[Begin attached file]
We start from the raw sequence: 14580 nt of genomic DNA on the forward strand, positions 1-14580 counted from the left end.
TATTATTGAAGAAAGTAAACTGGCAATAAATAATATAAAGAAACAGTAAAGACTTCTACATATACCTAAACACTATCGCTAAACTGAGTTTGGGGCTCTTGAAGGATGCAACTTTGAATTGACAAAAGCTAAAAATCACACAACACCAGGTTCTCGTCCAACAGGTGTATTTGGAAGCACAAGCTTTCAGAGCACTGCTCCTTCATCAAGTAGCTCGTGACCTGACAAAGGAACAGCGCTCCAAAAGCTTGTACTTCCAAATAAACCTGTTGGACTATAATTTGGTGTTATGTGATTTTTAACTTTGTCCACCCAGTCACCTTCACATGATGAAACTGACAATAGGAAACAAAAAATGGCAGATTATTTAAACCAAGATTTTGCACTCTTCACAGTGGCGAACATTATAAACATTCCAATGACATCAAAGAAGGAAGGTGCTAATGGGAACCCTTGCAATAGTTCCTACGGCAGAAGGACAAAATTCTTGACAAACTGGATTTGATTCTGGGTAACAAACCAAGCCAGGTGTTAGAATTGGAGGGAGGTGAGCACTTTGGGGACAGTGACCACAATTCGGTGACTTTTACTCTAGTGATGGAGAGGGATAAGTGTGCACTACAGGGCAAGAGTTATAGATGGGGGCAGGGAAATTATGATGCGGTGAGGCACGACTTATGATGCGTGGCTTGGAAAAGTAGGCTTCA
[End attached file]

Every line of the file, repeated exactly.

We start from the raw sequence: 14580 nt of genomic DNA on the forward strand, positions 1-14580 counted from the left end.
TATTATTGAAGAAAGTAAACTGGCAATAAATAATATAAAGAAACAGTAAAGACTTCTACATATACCTAAACACTATCGCTAAACTGAGTTTGGGGCTCTTGAAGGATGCAACTTTGAATTGACAAAAGCTAAAAATCACACAACACCAGGTTCTCGTCCAACAGGTGTATTTGGAAGCACAAGCTTTCAGAGCACTGCTCCTTCATCAAGTAGCTCGTGACCTGACAAAGGAACAGCGCTCCAAAAGCTTGTACTTCCAAATAAACCTGTTGGACTATAATTTGGTGTTATGTGATTTTTAACTTTGTCCACCCAGTCACCTTCACATGATGAAACTGACAATAGGAAACAAAAAATGGCAGATTATTTAAACCAAGATTTTGCACTCTTCACAGTGGCGAACATTATAAACATTCCAATGACATCAAAGAAGGAAGGTGCTAATGGGAACCCTTGCAATAGTTCCTACGGCAGAAGGACAAAATTCTTGACAAACTGGATTTGATTCTGGGTAACAAACCAAGCCAGGTGTTAGAATTGGAGGGAGGTGAGCACTTTGGGGACAGTGACCACAATTCGGTGACTTTTACTCTAGTGATGGAGAGGGATAAGTGTGCACTACAGGGCAAGAGTTATAGATGGGGGCAGGGAAATTATGATGCGGTGAGGCACGACTTATGATGCGTGGCTTGGAAAAGTAGGCTTCA